Facebook has been rolling out new privacy settings in the past 24 hours along with a “privacy transition” tool that is supposed to help users update their settings. Ostensibly, Facebook’s changes are the result of pressure from the Canadian privacy commissioner, and in Facebook’s own words the changes are meant to be “new tools to control your experience.” The changes have been harshly criticized in a number of high-profile places: the New York Times, Wired, Cnet, TechCrunch, Valleywag, ReadWriteWeb, and by the the EFF and the ACLU. The ACLU has the most detailed technical summary of changes, essentially there are more granular controls but many more things will default to “open to everyone.” It’s most telling to check the blogs used by Facebook developers and marketers with a business interest in the matter. Their take is simple: a lot more information is about to be shared and developers need to find out how to use it.
The most discussed issue is the automatic change to more open-settings, which will lead to privacy breaches of the socially-awkward variety, as users will accidentally post something that the wrong person can read. This will assuredly happen more frequently as a direct result of these changes, even though Facebook is trying to force users to read about the new settings, it’s a safe bet that users won’t read any of it. Many people learn how Facebook works by experience, they expect it to keep working that way and it’s a bad precedent to change that when it’s not necessary. The fact that Facebook’s “transition wizard” includes one column of radio buttons for “keep my old settings” and a pre-selected column for “switch to the new settings Facebook wants me to have” shows that either they don’t get it or they really don’t respect their users. Most of this isn’t surprising though: I wrote in June that Facebook would be automatically changing user settings to be more open, TechCrunch also saw this coming in July.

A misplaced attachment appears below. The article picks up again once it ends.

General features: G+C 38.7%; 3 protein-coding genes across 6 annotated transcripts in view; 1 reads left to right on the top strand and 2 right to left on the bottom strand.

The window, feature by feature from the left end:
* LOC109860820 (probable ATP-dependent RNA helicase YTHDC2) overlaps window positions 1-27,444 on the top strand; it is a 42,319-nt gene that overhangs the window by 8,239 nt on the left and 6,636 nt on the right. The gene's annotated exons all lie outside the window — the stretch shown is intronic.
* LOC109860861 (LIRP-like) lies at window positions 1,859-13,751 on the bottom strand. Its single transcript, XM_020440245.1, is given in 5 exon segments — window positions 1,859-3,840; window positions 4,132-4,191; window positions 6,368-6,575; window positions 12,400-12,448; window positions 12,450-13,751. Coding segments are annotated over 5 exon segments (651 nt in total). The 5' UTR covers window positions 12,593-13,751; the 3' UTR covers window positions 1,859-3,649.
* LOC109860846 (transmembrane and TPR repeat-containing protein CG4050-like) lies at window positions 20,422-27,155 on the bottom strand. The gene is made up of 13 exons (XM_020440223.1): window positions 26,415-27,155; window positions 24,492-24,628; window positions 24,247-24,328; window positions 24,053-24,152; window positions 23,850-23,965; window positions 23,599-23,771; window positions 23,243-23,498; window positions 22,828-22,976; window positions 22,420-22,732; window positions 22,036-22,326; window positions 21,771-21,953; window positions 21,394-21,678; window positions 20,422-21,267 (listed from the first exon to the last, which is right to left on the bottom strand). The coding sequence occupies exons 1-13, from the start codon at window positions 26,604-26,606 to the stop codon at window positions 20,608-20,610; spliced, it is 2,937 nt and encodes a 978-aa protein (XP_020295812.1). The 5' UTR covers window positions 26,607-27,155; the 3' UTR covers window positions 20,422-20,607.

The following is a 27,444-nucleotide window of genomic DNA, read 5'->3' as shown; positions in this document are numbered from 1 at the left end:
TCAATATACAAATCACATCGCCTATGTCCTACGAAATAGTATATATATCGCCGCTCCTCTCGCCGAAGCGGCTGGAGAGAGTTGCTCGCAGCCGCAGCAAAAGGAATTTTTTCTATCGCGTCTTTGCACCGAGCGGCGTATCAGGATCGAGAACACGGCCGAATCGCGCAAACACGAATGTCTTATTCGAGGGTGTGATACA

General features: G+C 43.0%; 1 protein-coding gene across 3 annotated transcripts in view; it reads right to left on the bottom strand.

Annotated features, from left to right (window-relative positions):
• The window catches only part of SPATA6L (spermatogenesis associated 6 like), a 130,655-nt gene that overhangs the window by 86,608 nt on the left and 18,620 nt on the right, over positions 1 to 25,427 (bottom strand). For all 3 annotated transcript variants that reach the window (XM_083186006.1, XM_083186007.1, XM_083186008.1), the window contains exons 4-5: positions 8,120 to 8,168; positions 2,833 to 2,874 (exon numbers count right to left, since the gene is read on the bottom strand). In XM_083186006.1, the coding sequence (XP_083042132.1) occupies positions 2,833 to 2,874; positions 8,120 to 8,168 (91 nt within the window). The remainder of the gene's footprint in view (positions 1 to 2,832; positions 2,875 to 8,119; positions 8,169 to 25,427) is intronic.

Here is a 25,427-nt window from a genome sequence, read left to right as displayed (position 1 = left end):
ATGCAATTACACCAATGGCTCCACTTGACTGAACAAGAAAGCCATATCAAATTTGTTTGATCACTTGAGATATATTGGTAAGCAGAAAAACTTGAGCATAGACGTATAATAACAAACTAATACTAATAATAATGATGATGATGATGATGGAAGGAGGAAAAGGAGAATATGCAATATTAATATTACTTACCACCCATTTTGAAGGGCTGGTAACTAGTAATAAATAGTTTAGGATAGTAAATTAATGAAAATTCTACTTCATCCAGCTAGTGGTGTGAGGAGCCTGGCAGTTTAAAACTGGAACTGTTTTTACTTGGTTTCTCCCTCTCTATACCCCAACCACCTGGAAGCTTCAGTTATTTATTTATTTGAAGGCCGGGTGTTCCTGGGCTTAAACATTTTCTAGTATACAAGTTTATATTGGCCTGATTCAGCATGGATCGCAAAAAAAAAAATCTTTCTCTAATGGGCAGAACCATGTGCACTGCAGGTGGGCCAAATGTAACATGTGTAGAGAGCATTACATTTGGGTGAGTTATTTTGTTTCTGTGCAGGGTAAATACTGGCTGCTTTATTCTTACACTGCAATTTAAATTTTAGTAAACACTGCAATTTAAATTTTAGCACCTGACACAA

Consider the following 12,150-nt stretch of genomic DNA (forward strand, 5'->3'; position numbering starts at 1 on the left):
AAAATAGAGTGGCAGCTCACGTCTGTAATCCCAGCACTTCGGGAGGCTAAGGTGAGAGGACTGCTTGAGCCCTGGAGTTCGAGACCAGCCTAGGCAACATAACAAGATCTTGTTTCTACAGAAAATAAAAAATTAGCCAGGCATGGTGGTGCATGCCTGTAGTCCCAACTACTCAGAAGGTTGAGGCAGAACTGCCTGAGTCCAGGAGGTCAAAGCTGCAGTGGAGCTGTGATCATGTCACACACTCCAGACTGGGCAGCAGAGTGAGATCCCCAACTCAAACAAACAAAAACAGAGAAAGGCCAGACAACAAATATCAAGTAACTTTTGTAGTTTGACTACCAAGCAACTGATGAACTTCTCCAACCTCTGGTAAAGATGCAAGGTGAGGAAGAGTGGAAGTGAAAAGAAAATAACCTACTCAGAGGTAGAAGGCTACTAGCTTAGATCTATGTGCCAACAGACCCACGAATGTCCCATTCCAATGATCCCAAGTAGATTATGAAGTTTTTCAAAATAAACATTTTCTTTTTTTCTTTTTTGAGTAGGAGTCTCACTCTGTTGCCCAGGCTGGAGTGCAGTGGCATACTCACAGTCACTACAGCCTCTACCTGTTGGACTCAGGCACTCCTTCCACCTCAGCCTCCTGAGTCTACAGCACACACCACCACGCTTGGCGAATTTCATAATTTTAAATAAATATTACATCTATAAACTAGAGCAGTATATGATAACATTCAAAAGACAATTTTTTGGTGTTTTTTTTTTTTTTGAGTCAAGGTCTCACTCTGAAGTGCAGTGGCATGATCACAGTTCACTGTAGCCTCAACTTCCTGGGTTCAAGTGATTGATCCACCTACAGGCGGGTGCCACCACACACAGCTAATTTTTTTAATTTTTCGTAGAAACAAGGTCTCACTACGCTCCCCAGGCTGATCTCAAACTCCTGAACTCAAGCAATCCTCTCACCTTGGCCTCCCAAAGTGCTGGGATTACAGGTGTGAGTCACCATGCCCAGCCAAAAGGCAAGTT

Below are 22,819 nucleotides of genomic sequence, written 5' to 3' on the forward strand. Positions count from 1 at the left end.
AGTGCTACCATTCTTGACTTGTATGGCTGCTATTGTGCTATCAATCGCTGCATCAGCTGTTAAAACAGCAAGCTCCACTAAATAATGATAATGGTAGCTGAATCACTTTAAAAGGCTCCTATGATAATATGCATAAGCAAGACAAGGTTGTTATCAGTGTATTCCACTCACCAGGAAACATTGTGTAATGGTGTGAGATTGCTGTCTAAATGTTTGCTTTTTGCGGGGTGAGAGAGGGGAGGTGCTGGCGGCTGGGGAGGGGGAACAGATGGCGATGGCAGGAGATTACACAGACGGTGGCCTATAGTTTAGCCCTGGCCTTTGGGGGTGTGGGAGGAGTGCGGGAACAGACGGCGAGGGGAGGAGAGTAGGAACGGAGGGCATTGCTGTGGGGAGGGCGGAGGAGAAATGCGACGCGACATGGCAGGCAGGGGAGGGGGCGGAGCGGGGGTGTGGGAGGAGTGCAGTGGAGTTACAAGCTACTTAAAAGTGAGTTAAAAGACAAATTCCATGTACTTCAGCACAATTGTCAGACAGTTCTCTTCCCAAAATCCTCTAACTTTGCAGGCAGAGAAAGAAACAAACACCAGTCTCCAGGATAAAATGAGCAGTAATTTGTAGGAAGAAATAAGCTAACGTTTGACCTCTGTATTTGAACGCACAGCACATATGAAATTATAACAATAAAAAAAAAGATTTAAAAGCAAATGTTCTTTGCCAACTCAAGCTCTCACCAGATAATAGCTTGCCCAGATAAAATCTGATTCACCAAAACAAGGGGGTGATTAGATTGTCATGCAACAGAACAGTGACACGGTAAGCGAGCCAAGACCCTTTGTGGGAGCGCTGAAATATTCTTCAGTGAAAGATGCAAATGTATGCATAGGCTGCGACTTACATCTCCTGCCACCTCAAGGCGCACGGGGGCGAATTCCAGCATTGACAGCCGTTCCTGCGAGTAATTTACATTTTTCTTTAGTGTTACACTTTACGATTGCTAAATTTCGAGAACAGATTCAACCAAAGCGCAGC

There’s a much more surprising bit which has been mostly overlooked-it’s now impossible for any user to hide their friend list from being globally viewable to the Internet at large. Facebook has a few shameful cop-out statements about this, stating that you can remove it from your default profile view if you wish, but since (in their opinion) it’s “publicly available information” you can’t hide it from people who really want to see it. It has never worked this way previously, as hiding one’s friend list was always an option, and there have been many research papers, including a few by me and colleagues in Cambridge, concluding that the social graph is actually the most important information to keep private. The threats here are more fundamental and dangerous-unexpected inference of sensitive information, cross-network de-anonymisation, socially targeted phishing and scams.
It’s incredibly disappointing to see Facebook ignoring a growing body of scientific evidence and putting its social graph up for grabs. It will likely be completely crawled fairly soon by professional data aggregators, and probably by enterprising researchers soon after. The social graph is powerful view into who we are—Mark Zuckerberg said so himself—and it’s a sad day to see Facebook cynically telling us we can’t decide for ourselves whether or not to share it.
UPDATE 2009-12-11: Less than 12 hours after publishing this post, Facebook backed down citing criticism and made it possible to hide one’s friend list. They’ve done this in a laughably ham-handed way, as friend-list visibility is now all-or-nothing while you can set complex ACLs on most other profile items. It’s still bizarre that they’ve messed with this at all, for years the default was in fact to only show your friend list to other friends. One can only conclude that they really want all users sharing their friend list, while trying to appear privacy-concerned: this is precisely the “privacy communication game” which Sören Preibusch and I wrote of in June. This remains an ignoble moment for Facebook-the social graph will still become mostly public as they’ll be changing overnight the visibility of hundreds of millions of users’ friends lists who don’t find this well-hidden opt-out.